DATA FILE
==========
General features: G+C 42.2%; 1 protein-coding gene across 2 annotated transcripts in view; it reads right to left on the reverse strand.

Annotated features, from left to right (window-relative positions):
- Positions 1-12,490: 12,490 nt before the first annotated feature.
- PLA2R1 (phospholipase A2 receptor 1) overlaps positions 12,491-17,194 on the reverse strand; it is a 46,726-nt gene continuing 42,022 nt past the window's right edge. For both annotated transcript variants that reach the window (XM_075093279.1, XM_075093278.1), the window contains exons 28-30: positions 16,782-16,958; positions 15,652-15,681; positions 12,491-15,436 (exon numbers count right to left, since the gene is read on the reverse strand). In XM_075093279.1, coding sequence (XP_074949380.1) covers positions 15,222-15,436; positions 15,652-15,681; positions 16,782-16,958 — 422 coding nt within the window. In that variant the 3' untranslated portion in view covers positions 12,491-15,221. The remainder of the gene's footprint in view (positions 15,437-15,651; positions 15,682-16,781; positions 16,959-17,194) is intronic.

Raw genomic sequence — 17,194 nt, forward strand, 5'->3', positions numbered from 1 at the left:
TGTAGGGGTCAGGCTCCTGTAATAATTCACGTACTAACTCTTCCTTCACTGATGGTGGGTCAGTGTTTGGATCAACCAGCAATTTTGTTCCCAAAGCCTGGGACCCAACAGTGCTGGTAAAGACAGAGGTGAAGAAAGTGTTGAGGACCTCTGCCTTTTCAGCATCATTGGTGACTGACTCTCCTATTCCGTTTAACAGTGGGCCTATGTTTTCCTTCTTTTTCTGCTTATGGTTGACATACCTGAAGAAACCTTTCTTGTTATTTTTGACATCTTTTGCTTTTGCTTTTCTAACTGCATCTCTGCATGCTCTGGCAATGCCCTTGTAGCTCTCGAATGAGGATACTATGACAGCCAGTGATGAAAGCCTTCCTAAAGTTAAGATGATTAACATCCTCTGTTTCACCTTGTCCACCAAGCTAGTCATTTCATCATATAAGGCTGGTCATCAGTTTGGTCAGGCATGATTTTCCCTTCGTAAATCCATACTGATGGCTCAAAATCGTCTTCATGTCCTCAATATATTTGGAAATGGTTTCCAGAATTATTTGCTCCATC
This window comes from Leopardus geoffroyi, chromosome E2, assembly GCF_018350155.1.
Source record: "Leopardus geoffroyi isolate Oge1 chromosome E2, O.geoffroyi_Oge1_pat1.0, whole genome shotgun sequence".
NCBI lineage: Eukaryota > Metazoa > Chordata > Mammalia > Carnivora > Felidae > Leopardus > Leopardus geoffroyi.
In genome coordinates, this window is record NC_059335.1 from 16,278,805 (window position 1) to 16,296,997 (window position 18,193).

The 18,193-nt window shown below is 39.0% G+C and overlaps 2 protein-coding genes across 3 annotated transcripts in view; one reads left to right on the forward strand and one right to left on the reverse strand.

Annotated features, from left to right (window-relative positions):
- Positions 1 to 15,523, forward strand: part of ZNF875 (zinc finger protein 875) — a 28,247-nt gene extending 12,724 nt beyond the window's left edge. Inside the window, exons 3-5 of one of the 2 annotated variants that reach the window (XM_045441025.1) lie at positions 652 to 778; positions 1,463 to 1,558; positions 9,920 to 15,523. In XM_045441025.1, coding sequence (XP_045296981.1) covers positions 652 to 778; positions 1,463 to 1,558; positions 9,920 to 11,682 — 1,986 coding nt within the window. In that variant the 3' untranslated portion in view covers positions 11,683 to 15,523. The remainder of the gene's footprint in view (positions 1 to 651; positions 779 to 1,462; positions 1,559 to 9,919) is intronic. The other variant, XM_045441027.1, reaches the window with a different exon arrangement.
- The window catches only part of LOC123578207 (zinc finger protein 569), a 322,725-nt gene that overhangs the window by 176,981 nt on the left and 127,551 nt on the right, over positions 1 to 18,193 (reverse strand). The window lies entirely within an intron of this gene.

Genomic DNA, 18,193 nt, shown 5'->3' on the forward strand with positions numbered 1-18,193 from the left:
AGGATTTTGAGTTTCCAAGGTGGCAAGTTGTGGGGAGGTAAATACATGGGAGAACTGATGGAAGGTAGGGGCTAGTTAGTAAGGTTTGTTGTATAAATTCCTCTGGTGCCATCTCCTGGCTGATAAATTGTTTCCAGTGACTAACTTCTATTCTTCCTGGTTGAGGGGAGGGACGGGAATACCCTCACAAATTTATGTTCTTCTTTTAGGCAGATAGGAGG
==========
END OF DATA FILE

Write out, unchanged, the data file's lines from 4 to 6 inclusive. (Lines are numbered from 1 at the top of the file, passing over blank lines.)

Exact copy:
- PLA2R1 (phospholipase A2 receptor 1) overlaps positions 12,491-17,194 on the reverse strand; it is a 46,726-nt gene continuing 42,022 nt past the window's right edge. For both annotated transcript variants that reach the window (XM_075093279.1, XM_075093278.1), the window contains exons 28-30: positions 16,782-16,958; positions 15,652-15,681; positions 12,491-15,436 (exon numbers count right to left, since the gene is read on the reverse strand). In XM_075093279.1, coding sequence (XP_074949380.1) covers positions 15,222-15,436; positions 15,652-15,681; positions 16,782-16,958 — 422 coding nt within the window. In that variant the 3' untranslated portion in view covers positions 12,491-15,221. The remainder of the gene's footprint in view (positions 15,437-15,651; positions 15,682-16,781; positions 16,959-17,194) is intronic.

Raw genomic sequence — 17,194 nt, forward strand, 5'->3', positions numbered from 1 at the left:
TGTAGGGGTCAGGCTCCTGTAATAATTCACGTACTAACTCTTCCTTCACTGATGGTGGGTCAGTGTTTGGATCAACCAGCAATTTTGTTCCCAAAGCCTGGGACCCAACAGTGCTGGTAAAGACAGAGGTGAAGAAAGTGTTGAGGACCTCTGCCTTTTCAGCATCATTGGTGACTGACTCTCCTATTCCGTTTAACAGTGGGCCTATGTTTTCCTTCTTTTTCTGCTTATGGTTGACATACCTGAAGAAACCTTTCTTGTTATTTTTGACATCTTTTGCTTTTGCTTTTCTAACTGCATCTCTGCATGCTCTGGCAATGCCCTTGTAGCTCTCGAATGAGGATACTATGACAGCCAGTGATGAAAGCCTTCCTAAAGTTAAGATGATTAACATCCTCTGTTTCACCTTGTCCACCAAGCTAGTCATTTCATCATATAAGGCTGGTCATCAGTTTGGTCAGGCATGATTTTCCCTTCGTAAATCCATACTGATGGCTCAAAATCGTCTTCATGTCCTCAATATATTTGGAAATGGTTTCCAGAATTATTTGCTCCATC